I couldn't agree more. Some people think that a new set programming tools will make them produce better software. That's like thinking a new hammer will make you build a better house. If you don't have the design skills to being with your software will be a pile no matter what language it's written in or database you use. The sad thing is you see this behavior everywhere, where people/companies will abandon their current technology a spend all kinds of money and resources porting to a new technology that some programmer told them would solve all their problems only to find they have ported the design flaws with it.

PHP, MySQL, Oracle, Java, etc are all just tools and in the hands of the correct developer can be used to produce incredible applications. In the hands of an amateur they will produce crap no matter the language.

What I'd like to see is a decent book for beginners on how to design software and not one of these super abstracted pattern books that is so specific to the language that it complete pollutes the readers mind into believing the same concepts can't be used in a different language/databse/os.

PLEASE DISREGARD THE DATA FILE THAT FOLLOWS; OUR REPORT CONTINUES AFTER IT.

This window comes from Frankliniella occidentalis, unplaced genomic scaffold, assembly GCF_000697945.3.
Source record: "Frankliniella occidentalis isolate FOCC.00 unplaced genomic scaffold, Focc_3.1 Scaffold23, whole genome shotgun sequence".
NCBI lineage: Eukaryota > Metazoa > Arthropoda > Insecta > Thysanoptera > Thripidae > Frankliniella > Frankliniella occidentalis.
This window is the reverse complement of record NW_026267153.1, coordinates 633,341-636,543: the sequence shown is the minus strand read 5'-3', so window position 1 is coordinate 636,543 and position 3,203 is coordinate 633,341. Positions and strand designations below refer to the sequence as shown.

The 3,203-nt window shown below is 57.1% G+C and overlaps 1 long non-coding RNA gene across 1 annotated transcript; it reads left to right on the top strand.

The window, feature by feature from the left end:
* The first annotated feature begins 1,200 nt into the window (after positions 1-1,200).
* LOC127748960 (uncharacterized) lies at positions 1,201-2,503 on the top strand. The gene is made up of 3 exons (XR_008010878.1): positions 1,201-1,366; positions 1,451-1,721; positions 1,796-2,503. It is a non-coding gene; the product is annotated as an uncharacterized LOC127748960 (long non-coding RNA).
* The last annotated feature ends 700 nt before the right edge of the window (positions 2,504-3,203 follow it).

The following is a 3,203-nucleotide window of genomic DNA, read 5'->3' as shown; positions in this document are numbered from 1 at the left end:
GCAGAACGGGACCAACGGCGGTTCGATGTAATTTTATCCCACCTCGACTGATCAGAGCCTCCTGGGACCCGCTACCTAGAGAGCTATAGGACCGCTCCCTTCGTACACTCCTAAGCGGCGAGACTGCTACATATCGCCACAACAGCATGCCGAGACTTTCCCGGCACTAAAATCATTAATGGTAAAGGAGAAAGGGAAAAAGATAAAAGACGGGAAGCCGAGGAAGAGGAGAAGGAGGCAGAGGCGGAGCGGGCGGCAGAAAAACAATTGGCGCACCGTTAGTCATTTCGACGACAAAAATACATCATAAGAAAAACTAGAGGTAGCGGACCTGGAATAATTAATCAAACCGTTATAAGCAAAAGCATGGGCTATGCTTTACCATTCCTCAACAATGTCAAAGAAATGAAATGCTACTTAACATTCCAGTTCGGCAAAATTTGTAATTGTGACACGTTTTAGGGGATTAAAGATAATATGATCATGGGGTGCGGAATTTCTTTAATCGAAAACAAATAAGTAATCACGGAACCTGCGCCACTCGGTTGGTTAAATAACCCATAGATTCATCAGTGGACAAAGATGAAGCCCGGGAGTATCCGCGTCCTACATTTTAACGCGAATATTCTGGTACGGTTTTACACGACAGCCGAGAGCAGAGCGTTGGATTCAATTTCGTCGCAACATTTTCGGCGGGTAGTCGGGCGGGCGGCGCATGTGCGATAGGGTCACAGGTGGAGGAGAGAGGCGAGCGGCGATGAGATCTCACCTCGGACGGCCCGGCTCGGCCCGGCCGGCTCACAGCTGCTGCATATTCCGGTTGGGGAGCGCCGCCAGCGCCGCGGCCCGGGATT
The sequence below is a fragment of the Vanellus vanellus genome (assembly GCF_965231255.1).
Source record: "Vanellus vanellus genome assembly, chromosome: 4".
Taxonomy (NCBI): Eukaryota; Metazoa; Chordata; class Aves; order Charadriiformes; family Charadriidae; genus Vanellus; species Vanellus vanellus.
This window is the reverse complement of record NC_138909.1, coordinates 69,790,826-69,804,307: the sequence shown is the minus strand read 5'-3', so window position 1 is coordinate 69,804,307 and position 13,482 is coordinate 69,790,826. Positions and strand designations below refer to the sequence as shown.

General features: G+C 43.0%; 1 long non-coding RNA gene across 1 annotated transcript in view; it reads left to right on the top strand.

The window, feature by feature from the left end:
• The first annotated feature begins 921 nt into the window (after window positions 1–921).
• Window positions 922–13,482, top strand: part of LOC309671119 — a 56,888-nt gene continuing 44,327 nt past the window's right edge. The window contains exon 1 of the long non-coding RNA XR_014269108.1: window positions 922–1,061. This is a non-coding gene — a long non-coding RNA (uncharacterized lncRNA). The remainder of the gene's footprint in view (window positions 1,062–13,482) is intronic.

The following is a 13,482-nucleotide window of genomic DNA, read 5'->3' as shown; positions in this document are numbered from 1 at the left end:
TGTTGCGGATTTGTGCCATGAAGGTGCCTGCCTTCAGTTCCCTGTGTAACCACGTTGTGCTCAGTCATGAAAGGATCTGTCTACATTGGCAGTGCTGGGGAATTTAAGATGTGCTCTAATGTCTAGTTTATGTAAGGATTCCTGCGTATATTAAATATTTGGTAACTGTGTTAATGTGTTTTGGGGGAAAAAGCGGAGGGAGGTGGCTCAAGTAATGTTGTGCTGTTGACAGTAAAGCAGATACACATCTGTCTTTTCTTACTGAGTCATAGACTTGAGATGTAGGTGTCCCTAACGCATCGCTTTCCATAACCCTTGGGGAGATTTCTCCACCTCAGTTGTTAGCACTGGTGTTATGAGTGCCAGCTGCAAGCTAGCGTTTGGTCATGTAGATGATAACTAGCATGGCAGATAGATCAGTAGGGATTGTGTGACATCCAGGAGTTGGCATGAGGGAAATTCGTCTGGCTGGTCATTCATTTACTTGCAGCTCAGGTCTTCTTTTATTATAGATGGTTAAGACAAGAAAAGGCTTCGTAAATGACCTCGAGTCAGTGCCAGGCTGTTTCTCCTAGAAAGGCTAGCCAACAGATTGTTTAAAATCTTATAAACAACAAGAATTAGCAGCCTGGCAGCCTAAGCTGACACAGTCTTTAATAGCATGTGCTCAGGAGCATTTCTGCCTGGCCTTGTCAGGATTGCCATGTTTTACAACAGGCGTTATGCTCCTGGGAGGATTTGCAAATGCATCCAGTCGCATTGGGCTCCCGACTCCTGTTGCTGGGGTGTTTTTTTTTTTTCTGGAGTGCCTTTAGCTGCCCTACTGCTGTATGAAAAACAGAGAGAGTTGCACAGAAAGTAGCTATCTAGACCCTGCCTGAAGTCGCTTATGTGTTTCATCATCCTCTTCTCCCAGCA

Re:Any website? (1)

Decaff (42676) | more than 8 years ago | (#15383762)

To moderators. The original post was not intended as flamebait. It was a criticism of the very frequent attitude that all you ever need for any development are popular open source tools, and anyone resorting to Java or Oracle or DB2 is simply wasting their money. The flamebait is surely the original claim that MySQL is suitable for any website!

Tries to do too much (1)

Jason1729 (561790) | more than 8 years ago | (#15383271)

I prefer to start out with a fairly simple introductory book and also get a good reference book that assumes you know the language. In the case of PHP, I skipped the reference and just visit php.net.